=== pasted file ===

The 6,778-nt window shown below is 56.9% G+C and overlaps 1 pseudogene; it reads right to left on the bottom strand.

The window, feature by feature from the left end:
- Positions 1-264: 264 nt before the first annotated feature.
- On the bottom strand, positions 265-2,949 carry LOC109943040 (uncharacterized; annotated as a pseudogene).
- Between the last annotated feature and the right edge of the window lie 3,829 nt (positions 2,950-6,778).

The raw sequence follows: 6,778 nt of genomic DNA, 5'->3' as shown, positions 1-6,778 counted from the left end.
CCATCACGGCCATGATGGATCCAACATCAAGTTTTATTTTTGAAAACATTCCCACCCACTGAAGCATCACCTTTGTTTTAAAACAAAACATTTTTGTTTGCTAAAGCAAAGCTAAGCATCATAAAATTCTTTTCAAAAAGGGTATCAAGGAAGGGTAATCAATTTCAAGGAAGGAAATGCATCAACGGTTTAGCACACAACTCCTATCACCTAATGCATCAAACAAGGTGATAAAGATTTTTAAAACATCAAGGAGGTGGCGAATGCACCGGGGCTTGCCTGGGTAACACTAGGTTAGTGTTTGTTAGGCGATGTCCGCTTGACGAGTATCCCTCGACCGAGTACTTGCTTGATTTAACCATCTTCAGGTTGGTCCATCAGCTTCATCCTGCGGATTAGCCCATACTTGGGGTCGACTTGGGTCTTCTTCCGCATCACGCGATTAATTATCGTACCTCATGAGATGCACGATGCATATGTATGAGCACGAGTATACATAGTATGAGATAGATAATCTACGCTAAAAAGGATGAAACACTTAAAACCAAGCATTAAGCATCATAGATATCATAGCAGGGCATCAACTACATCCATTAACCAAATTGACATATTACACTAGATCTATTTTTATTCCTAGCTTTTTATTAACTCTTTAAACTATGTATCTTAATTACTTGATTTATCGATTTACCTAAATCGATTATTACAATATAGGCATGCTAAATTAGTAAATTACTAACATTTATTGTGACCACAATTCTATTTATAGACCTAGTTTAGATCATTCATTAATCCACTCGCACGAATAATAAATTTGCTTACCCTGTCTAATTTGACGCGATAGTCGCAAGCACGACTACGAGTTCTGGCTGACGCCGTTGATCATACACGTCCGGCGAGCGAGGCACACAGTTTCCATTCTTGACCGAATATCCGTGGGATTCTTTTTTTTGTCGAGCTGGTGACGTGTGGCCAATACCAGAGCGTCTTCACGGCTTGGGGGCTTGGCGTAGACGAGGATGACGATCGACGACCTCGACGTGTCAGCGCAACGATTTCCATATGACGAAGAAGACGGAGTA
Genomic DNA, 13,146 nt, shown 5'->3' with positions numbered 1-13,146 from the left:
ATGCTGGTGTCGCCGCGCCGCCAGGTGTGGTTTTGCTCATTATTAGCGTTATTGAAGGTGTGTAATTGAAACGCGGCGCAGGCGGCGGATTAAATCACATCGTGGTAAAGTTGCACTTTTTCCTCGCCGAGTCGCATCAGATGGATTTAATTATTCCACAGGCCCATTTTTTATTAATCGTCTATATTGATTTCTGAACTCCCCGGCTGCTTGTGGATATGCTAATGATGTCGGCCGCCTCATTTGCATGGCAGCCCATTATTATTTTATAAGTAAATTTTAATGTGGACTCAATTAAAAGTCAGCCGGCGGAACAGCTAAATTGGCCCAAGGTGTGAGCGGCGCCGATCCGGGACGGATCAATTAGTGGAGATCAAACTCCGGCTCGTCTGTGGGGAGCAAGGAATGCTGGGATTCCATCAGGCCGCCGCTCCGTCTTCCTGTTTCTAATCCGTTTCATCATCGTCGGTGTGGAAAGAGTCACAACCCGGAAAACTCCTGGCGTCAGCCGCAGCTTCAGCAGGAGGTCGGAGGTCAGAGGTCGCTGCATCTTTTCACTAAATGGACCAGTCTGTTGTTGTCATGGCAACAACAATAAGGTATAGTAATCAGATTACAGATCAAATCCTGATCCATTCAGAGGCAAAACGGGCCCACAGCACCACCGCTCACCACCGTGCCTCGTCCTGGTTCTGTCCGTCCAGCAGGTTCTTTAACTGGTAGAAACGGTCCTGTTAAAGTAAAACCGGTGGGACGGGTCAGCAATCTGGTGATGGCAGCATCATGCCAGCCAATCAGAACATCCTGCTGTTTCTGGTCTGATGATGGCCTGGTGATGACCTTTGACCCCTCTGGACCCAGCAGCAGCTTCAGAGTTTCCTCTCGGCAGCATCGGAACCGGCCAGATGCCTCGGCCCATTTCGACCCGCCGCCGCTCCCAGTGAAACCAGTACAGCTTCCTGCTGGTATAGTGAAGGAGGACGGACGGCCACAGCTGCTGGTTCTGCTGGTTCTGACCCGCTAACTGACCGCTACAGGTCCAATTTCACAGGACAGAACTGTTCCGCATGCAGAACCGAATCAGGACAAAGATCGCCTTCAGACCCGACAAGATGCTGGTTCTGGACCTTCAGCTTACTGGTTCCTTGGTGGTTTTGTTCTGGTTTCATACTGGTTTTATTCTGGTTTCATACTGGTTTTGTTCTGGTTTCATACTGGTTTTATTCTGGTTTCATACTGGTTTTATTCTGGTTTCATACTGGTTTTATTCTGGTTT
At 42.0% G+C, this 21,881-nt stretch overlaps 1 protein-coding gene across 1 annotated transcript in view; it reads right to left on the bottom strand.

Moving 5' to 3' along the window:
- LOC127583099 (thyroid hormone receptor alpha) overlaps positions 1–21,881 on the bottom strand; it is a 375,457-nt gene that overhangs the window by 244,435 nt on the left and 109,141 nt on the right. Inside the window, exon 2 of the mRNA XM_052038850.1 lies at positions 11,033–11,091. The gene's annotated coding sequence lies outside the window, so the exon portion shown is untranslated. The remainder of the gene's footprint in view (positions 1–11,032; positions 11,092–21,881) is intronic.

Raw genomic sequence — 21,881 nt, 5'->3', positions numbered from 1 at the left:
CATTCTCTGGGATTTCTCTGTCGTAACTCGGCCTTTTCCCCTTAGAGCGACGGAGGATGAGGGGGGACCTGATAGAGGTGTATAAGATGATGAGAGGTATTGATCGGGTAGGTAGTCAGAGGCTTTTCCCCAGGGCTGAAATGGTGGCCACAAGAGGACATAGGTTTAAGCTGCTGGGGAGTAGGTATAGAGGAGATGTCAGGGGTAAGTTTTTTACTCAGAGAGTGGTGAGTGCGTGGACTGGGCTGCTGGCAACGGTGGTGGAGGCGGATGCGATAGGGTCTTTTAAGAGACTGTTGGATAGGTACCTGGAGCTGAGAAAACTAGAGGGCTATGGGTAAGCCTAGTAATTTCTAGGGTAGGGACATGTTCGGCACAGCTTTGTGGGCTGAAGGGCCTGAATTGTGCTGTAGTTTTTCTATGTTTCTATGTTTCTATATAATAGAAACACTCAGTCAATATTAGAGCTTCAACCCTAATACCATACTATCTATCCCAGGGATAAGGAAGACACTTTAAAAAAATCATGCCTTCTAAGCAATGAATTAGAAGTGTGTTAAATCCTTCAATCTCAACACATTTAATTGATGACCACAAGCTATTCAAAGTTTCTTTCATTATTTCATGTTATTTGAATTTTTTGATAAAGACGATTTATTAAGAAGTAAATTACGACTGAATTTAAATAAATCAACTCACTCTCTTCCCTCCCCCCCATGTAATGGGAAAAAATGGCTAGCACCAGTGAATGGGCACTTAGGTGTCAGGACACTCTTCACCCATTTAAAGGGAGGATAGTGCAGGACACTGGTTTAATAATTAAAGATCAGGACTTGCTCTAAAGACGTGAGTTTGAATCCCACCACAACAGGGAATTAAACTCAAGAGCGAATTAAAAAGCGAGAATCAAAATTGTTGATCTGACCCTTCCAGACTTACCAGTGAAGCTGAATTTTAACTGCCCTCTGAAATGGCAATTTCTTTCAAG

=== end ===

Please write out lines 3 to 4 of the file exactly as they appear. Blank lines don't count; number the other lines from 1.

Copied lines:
- Positions 1-264: 264 nt before the first annotated feature.
- On the bottom strand, positions 265-2,949 carry LOC109943040 (uncharacterized; annotated as a pseudogene).